As soon as we place him in the crate, the wailing ensues.  He wants to run and play, but we're doing fairly well at keeping him calm and in our laps.  He doesn't act like he feels bad at all.  He's usually a well behaved dog, but he currently has issues.  We're gonna blame it on the drugs for now. 
Tue, March 13, 2007 | link

Monday, March 12, 2007

Gus is coming home!
Animal Neurology & Neurosurgery of Texas just called and said we could bring Gus home today!  My wife and her mom are leaving to get him sometime this morning.
Mon, March 12, 2007 | link

Sunday, March 11, 2007

Gus update
Dr. Thomovsky just called and said that Gus is still doing fine.  She said they'd probably have to move him into a smaller kennel since he's being a bit too active (sounds like my Gus!).  She expects he'll be ready for dismissal early this week.  It's a good thing my wife will be off for Spring Break to quell his activity.
Sun, March 11, 2007 | link

Saturday, March 10, 2007

Gus Update
Dr. Stephanie Thomovsky called this morning and said Gus is continuing to improve.  She suspected he was being a "drama king" as he was crying and whining, but his gait and body position were not consistent with actual pain.  My wife confirmed for her that yes, Gus can be the nervous type and that much of his behavior now may just be separation anxiety.  So, they're going to just give him Valium and change his pain meds from IV to oral.  She's supposed to call us again tomorrow with another update.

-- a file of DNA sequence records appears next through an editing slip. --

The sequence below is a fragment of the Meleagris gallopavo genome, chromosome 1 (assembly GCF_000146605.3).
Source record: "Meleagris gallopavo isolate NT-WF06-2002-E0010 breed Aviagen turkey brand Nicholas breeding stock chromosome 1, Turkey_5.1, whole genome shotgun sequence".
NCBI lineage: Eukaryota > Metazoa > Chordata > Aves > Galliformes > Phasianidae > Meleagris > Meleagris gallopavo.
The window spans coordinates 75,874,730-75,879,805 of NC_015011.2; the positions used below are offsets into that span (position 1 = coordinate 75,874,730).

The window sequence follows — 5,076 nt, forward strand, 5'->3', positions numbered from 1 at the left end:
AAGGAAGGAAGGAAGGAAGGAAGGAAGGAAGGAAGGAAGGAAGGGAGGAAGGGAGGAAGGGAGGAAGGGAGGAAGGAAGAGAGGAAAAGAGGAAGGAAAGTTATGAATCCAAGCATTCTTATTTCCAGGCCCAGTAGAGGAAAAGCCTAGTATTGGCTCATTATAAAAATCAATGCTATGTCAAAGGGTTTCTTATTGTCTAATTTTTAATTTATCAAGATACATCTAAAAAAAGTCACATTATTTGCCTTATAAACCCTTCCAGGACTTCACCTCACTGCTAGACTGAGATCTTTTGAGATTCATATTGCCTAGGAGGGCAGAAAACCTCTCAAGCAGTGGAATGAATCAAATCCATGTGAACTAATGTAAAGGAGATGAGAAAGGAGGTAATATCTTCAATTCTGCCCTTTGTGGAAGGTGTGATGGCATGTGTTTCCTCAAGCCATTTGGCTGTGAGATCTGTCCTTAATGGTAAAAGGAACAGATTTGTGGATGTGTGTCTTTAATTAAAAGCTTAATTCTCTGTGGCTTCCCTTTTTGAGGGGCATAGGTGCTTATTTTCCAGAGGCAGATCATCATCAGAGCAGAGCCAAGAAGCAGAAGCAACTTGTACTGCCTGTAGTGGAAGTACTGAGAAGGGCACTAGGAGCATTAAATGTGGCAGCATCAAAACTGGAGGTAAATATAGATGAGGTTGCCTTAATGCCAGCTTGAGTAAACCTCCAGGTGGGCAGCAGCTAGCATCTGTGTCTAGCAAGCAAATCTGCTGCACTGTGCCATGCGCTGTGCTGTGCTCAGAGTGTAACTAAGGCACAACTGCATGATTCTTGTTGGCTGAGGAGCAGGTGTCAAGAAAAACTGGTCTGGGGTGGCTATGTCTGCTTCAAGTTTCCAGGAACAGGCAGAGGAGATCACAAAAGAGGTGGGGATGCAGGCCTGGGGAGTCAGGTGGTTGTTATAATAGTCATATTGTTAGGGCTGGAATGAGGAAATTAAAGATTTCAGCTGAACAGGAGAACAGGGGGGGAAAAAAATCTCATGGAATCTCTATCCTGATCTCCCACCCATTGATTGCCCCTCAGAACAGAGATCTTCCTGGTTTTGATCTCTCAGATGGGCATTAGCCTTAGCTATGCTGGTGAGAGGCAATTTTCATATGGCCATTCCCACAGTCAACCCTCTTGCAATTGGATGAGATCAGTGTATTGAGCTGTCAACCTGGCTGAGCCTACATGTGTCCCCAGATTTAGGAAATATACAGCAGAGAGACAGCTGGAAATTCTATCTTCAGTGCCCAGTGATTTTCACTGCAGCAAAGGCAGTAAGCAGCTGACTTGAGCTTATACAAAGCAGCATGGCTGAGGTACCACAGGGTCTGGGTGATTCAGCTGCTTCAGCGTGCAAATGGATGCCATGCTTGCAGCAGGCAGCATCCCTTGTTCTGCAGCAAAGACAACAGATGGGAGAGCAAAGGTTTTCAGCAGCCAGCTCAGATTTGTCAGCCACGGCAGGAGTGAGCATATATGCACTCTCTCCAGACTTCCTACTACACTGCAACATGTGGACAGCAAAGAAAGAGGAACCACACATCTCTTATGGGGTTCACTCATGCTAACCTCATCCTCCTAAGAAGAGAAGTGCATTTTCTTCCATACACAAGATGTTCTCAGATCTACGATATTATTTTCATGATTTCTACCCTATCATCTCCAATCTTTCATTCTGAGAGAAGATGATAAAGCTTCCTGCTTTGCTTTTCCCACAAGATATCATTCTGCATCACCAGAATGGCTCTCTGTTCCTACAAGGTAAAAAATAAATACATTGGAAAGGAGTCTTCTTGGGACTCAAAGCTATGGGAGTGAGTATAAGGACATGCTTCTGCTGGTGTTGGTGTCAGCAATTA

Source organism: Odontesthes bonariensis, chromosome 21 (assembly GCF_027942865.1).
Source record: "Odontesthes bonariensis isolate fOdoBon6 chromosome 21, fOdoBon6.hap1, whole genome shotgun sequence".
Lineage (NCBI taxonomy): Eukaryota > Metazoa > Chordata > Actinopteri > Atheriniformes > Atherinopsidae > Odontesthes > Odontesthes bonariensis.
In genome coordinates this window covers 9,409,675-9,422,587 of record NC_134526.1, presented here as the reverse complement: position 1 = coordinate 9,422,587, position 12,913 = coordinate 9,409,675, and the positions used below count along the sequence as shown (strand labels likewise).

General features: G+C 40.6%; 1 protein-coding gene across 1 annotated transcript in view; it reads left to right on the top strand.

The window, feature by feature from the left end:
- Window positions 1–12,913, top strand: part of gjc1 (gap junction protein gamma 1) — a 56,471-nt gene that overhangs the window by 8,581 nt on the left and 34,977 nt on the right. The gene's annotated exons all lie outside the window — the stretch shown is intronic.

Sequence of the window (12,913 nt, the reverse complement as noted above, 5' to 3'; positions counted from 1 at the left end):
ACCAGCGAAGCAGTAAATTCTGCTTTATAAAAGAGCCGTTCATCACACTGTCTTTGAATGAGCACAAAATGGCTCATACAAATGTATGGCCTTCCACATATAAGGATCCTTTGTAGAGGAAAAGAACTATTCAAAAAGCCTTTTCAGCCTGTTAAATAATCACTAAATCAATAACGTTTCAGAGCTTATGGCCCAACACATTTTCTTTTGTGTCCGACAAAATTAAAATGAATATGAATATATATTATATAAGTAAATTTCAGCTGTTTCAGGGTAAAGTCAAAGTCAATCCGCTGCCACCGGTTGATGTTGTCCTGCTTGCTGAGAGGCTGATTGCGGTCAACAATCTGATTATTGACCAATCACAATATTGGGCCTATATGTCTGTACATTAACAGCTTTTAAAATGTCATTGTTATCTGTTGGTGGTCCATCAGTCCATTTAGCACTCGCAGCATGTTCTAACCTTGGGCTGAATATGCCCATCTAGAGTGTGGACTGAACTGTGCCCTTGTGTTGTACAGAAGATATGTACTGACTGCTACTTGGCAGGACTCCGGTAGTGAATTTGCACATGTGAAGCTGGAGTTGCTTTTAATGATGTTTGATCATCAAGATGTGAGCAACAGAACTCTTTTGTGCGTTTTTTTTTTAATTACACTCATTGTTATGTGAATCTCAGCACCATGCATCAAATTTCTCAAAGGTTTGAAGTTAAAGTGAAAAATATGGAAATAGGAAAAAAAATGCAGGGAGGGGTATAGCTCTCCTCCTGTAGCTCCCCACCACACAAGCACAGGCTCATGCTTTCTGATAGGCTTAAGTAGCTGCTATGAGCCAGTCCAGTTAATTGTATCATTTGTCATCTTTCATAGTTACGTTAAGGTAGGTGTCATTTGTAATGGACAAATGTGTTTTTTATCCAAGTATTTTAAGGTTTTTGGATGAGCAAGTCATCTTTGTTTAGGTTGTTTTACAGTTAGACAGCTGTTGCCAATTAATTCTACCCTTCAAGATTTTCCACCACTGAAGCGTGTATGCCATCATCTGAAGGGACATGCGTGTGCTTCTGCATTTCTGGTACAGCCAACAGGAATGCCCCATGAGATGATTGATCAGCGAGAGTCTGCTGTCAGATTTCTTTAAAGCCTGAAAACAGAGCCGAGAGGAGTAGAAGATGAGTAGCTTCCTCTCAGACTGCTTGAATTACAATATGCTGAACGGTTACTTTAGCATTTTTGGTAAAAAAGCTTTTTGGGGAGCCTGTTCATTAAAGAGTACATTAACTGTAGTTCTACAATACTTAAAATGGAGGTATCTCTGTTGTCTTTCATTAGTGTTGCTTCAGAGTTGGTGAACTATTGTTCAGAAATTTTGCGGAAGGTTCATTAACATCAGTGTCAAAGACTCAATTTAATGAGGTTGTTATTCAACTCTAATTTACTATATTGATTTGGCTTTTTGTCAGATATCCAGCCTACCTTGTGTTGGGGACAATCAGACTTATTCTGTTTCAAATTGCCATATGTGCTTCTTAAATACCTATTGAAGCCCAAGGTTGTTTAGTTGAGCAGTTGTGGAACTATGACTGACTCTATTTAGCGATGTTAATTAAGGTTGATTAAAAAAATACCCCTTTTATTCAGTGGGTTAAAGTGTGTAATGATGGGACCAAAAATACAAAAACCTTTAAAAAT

Sat, March 10, 2007 | link

Friday, March 9, 2007

Gus' injury
For almost two weeks, now, Gus (the 8 year-old red dachshund pictured above) had been having severe neck pain.  One minute he seemed perfectly fine...able to lick his own butt (I suppose that being the epitome of dog well-being).  While the next minute he'd have rippling muscle cramps in his neck causing him to wail, and he was unable to move his neck even a little bit.  Nothing seemed to comfort him.  He's a very active, hard running, dog who basically has the run of the woods at his leisure, so we were in hopes that this was just a temporary malady, as he's no stranger to the occasional sprain or laceration.  Therefore, we treated him with Rimadyl, (kind of like ibuprofen for dogs), which only helped a little, if at all.  So after about 3 days of this sporadic behavior, we took him to our veterinarian.  She did an x-ray of his cervical spine that was essentially inconclusive.  The doctor said two of his discs were "kind of close together" but otherwise nothing overt.  A simple x-ray not being the optimum scan for occult injuries, the next step would be a referral to a neurosurgeon for more specialized testing (i.e. CT scan under sedation, etc.).  She therefore provided us with stronger pain relievers, muscle relaxers, and steroids, with hopes that rest and time would serve him well.  After about a week of almost no improvement, Gus had to see the neurosurgeon.  Yesterday, my wife took him to Animal Neurology & Neurosurgery of Texas.  After more testing, it was determined that Gus needed surgery.  The surgery was today, and Gus is reportedly doing fine.  The hospital is over 100 miles away from us, so the doctors are keeping us well-informed.